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Houghton Conquest Church Architecture

The church from the south-east January 2016
The church from the south-east January 2016

There was, no doubt, a church in Houghton Conquest in Anglo-Saxon times. The earliest part of the present church of All Saints was built in the early 14th century. It is constructed of coursed ironstone rubble with ashlar dressing, these mostly in Totternhoe stone, with clay tiled roofs.

This surviving early work is in the Decorated style. The nave dates from the early 14th century with the chancel arch a little later. The chancel itself is late 14th century, showing the course of construction of the church. Both aisles are also 14th century. The font dates from the late 14th century and is octagonal.

The west tower dates from 1392, a contract signed on 1st November that year tells us that the masons were William Farele of Dunstable and Philip Lessy of Totternhoe. The work was to be completed in three years.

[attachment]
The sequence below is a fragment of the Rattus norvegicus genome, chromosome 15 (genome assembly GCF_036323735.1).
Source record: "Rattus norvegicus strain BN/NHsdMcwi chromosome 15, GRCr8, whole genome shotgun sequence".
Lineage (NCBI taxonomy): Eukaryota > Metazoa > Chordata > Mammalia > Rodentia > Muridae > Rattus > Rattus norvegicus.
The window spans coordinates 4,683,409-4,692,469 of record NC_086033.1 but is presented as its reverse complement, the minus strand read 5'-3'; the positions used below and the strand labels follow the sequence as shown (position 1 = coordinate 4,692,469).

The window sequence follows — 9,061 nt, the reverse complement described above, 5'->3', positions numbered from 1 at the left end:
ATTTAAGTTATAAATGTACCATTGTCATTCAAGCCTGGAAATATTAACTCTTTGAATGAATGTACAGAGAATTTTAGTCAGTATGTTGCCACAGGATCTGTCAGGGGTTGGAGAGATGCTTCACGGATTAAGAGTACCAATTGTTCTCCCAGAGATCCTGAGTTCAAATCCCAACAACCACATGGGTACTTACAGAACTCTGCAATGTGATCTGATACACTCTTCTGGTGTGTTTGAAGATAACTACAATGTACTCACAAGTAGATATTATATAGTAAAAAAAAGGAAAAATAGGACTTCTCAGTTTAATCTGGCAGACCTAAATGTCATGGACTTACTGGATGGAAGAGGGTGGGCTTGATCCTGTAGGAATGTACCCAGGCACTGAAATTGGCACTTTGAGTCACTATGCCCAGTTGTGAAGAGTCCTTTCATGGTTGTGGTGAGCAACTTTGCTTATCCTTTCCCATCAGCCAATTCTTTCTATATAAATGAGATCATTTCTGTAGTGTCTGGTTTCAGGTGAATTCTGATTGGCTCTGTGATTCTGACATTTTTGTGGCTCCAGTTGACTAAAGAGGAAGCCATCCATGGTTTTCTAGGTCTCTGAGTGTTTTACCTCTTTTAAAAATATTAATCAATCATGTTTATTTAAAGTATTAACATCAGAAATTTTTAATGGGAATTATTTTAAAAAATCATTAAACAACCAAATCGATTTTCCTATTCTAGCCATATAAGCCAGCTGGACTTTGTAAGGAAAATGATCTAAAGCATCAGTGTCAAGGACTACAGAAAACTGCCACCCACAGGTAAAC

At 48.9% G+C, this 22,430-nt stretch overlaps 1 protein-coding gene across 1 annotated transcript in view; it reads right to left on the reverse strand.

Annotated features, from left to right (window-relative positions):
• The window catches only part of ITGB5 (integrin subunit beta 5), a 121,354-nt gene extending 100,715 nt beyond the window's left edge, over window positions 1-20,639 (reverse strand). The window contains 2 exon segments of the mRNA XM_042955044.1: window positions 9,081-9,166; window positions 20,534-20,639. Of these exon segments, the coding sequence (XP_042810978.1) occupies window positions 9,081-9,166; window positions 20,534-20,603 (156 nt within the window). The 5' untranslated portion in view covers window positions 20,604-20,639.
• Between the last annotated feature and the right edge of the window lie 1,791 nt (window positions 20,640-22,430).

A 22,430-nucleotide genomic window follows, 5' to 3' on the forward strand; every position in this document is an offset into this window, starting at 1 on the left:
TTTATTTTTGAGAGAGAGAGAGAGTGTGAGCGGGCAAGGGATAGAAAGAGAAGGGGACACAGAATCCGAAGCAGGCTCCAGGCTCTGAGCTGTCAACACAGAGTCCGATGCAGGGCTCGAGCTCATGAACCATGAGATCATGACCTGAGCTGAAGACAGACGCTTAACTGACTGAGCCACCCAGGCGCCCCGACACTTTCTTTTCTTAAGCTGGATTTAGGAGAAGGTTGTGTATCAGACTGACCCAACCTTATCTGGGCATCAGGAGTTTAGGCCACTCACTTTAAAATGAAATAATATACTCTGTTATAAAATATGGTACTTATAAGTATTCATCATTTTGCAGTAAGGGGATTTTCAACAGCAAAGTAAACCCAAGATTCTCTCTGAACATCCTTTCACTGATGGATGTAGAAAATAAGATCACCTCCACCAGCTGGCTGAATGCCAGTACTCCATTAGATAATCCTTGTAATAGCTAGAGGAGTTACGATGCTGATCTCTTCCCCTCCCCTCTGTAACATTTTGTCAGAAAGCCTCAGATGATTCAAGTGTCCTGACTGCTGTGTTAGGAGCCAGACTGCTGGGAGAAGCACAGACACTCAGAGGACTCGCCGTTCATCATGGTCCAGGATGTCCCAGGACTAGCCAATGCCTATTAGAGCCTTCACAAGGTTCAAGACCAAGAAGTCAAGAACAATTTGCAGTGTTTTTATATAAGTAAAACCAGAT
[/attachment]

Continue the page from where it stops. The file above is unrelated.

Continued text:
The nave was heightened in the 15th century when the clerestory was added, as were the aisles. All this is in the Perpendicular style. Some of the pews in the nave and aisles still have 15th century panelling and the stalls in the chancel, of the same period, have poppy-heads with misericords of dragons, angels, grotesques and dogs.

There is some medieval stained glass reset in the windows. There are also traces of 15th century wall paintings including Saint Christopher over the north aisle door and Christ in judgement over the chancel arch.